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I love the mornings! I clap my hands every morning and say, ‘This is gonna be a great day!’  – Dicky Fox from the movie, “Jerry Maguire”

I don’t know what it is about Spring.  Maybe it’s the first glorious sunny day after day after day of rain a nd cold nights.  Sometimes it isn’t even the sun.  For me, I turned on my radio and hurt the soft and velvety voice of Jon Miller, the voice of the San Francisco Giants.  Yes, Spring Training Baseball!  When I hear his voice I can feel the armth of Phoenix coming from the radio and just hearing the simle crack of the bat and oohs and ahhs from the crowd put me in a whole different world.  Growing up in San Francisco it used to be the grand fatherly tenor voice of Lon Simmons but Jon Miller has effectively taken over.

I listened to a casual baseball game on the internet as I worked yesterday.  The score didn’t matter, but the chatter amongst the announcers about the weather, what they did in the off season somehow entertained me as I flew through my work and long after the game was over I found myself smiling as I completed task after task.  It is a funny thing what the mind does when things seem bright and cheery!  Every Spring people want to throw things out, put things behind them and just bloom like a new flower.  I can’t say that I’m any different this year.

Baseball is America’s Past-time and many say it mirrors life more than any other sport.  Everyone shows up in Arizona and Florida in the Spring with high expectations and hopes, but come Winter, only a few really stand tall.  And then again each Spring it starts all over again.  There has been history and pageantry and many children remember sitting there ata game with their parent in the warmer summer sun eating hot dogs and drinking soda while watching their heroes (Giants) battle their enemies (Dodgers).  If you are lucky like me, you get to live your life near great men such as Willie Mays who as a black man in the 50s became friends with my Asian grandfather  and the two of them would talk about being minorities in San Francisco.  I still have my Willie Mays autographed baseball that he signed for me in the freezer of my granfather’s butcher shop and remember my grandfather with his hand on my shoulder saying how I just met a man with a strong internal fortitude that you will never see because of his pleasant exterior.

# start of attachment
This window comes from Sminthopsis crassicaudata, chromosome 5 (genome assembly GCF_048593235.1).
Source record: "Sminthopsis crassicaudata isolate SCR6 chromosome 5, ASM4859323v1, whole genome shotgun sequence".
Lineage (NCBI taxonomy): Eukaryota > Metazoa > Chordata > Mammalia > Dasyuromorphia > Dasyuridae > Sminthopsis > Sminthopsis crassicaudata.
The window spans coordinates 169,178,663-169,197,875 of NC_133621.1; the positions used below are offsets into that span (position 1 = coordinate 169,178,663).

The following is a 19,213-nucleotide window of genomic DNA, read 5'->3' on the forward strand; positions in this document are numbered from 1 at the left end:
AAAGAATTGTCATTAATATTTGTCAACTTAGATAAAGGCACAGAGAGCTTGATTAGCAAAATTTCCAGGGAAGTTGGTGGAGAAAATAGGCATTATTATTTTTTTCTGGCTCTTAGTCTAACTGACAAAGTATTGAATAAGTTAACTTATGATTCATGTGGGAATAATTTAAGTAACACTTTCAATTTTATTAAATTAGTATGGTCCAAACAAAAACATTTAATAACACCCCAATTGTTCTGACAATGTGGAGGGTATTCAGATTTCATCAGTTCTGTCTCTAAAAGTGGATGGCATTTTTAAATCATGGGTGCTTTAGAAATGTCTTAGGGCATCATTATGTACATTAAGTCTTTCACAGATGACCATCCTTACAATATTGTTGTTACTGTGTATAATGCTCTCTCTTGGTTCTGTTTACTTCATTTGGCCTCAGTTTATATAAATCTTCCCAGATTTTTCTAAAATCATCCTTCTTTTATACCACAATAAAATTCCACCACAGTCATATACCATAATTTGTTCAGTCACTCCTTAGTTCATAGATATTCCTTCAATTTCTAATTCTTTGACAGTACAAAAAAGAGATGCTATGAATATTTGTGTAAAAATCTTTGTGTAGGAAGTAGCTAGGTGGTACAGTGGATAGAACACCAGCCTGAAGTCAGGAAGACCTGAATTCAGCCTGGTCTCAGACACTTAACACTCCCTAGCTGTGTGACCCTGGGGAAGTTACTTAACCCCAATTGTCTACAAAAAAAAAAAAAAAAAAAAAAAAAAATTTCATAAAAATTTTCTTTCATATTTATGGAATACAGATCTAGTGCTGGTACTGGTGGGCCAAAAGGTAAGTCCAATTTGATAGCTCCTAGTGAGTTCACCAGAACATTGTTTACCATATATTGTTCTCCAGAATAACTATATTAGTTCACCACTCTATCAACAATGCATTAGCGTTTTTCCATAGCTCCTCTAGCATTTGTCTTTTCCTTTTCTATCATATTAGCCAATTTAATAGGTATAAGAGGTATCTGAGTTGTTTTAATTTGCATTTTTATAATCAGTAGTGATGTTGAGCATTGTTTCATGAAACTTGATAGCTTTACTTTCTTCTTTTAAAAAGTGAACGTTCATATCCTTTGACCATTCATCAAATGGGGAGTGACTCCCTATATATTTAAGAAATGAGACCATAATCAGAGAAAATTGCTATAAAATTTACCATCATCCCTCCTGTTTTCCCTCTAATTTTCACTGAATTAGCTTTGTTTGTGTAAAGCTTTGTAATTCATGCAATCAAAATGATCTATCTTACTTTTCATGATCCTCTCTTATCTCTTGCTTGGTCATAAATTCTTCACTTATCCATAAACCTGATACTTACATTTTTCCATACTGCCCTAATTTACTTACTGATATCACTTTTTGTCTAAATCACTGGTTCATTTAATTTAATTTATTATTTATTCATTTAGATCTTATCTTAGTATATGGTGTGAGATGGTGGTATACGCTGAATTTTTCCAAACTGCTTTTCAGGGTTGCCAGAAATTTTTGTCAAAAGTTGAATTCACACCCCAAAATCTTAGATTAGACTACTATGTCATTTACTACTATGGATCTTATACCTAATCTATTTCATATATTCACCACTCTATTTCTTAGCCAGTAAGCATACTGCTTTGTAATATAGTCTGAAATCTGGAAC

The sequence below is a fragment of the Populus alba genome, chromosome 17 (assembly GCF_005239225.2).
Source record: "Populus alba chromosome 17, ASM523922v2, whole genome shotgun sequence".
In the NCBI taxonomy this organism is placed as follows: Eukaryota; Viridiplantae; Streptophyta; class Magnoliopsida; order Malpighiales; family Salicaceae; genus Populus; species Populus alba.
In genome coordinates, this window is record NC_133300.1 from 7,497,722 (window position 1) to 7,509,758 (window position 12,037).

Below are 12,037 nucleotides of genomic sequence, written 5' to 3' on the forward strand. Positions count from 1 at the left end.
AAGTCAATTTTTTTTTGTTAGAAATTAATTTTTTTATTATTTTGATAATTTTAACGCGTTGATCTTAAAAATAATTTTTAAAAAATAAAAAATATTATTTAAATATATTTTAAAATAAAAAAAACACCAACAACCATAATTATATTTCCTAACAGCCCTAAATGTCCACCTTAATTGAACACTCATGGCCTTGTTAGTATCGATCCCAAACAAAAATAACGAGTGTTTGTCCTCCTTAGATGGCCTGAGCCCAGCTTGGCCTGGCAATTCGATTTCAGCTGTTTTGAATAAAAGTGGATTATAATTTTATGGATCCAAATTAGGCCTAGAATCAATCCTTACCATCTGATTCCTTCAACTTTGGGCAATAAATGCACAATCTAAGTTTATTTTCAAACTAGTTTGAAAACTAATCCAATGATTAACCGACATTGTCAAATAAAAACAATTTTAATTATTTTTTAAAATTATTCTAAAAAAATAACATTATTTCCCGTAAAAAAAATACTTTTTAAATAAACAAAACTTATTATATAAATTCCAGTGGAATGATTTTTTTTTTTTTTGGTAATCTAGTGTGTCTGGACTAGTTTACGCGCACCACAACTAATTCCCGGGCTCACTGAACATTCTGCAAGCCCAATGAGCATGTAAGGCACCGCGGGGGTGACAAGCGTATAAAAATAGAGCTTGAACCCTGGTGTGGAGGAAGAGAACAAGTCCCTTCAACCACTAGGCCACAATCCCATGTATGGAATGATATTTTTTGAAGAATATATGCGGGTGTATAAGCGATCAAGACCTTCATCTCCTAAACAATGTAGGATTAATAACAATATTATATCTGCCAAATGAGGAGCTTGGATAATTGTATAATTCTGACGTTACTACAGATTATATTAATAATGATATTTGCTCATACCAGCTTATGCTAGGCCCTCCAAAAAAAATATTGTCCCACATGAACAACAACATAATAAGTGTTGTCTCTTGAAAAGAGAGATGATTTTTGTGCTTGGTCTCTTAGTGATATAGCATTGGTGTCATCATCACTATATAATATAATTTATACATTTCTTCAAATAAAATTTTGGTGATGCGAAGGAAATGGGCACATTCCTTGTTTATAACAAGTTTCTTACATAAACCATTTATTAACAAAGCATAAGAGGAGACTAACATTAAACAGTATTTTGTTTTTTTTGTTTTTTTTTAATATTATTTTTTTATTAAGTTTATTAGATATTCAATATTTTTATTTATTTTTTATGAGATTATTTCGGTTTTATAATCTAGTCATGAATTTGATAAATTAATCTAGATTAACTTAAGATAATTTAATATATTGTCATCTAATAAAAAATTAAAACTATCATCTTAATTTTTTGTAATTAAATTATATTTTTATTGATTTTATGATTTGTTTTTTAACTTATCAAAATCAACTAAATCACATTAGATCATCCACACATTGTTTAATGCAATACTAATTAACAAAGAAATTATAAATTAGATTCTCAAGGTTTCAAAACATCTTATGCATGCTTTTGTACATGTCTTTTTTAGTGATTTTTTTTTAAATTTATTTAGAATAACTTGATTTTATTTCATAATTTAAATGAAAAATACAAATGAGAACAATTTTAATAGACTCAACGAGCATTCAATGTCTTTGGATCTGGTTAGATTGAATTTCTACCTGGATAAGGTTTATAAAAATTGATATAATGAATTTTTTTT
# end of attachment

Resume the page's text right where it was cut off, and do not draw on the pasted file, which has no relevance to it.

My grandfather was a tough man and not very nurturing (hard to do with 7 children, my mom being his only daughter).  My own father tried his best to give his children all that he didn’t have.  And he did.  Baseball games, Foot ball games, Basketball games and just walks around the golf course to hit balls at the driving range are such vivid and pleasant memories.  I cherish them and try to live them with my own children so that they will feel that same passion about those times when they are my age.  I can remember every great sporting event I’ve been to and mostly remember those times with my father.  I only wish he were still here today to enjoy them with me and my son.

My good friend, Dave, and I both talk about how we miss doing things with our dads and have told each other about those things we just “have to do” with our children some day.  One of those things is to take our kids to Wrigley Field and watch a baseball game from the bleachers (that is where the sun is).  We promised each other that if anything were to happen to us before we had the chance, we’d take the other person’s kids to Wrigley Field for a baseball game. 

When I attended business school in Chicago, I took many night classes so I could attend games during the days.  The friendly people and history around that park is great and a reflection of how baseball meets life.  I love the Chicago Cubs and more importantly I love their fans.  They are a group of people who follow their team despite 100s of years of despair.   In a tough way, I hope they never win.  They are truly “Loveable Losers” , but that is their mystique.  You don’t have to win to be loved.  You don’t always have to be the best.  You just have to be real and people will feel for you.

One year I invited my dad out to watch a game with me.  The Giants were in town to play the Cubs.  It was Randy Myers poster day and we had the pleasure of sitting a few rows in front of Ronnie Woo Woo.  If you don’t know who he is, you need to get to Wrigley while he is alive.  no experience is complete for any baseball fan unless you’ve heard Ronnie.  My dad was totally amused by Ronnie and the whole “Left Field, Right Field” chants.  The Giants were losing 1-0 all day and in the 9th inning Randy Myers came in to save the game, which he promptly blew.  Instantaneoudly 20,000 posters went flying onto the field from frustrated fans only they weren’t booing but laughing.  I only wish I had had a camera that day to show the laughter on my dad’s face as he threw his poster at the right fielder.  The table had turned, I was taking my dad to a game and giving him great memories.

My wife is giving me a kiss right now as she sends me off for a weekend of memories.  Tonight I will be heading out for my annual weekend of golf and Spring Training in Arizona.  Little sleep will be had, much red meat will be eaten, but most importanly hope will be renewed and smiles will be abundant.